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 A  Scottish government survey has prompted questions about the quality of teaching in the country’s primary schools.

Newsnight Scotland has highlighted hitherto unreported figures in the government’s own Survey of Achievement which show primary teachers consistently overestimate how well their pupils are doing.

In recent years, teachers thought their children would be three times better at science than subsequent tests revealed. In maths, P7 teachers were twice as optimistic as reality. And in reading, teachers thought their P7 pupils would do one and a half times better than the eventual test results. The Scottish Survey of Achievement also shows primary teachers have little confidence in their ability to teach science – even though it is a key part of the government’s new Curriculum for Excellence.

The findings could represent an opportunity for the government – because it has the potential to shift the debate away from class sizes to something that really determines the quality of a Scottish education: the quality of the teachers themselves.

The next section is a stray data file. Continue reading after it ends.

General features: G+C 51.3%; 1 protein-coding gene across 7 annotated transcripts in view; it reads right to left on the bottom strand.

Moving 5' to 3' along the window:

The Scottish government is now setting up a major review of teacher education, which will start work next month. It will have access to a series of findings which cast further doubt on the quality of Scottish primary education – and the teachers who deliver it.

Source: BBC Education  http://news.bbc.co.uk/1/hi/scotland/8484180.stm

These findings lend support to concerns raised by PACE on the overestimation  of teachers estimates of pupils’ progress at Key Stage 3 on the elements of numeracy and literacy https://paceni.wordpress.com/2009/12/17/northern-ireland%e2%80%99s-key-stage-3-literacy-levels-crash/

Unfortunately for parents in Northern Ireland the BBC and print media did not cover the story. The DENI or CCEA also failed to offer a comment

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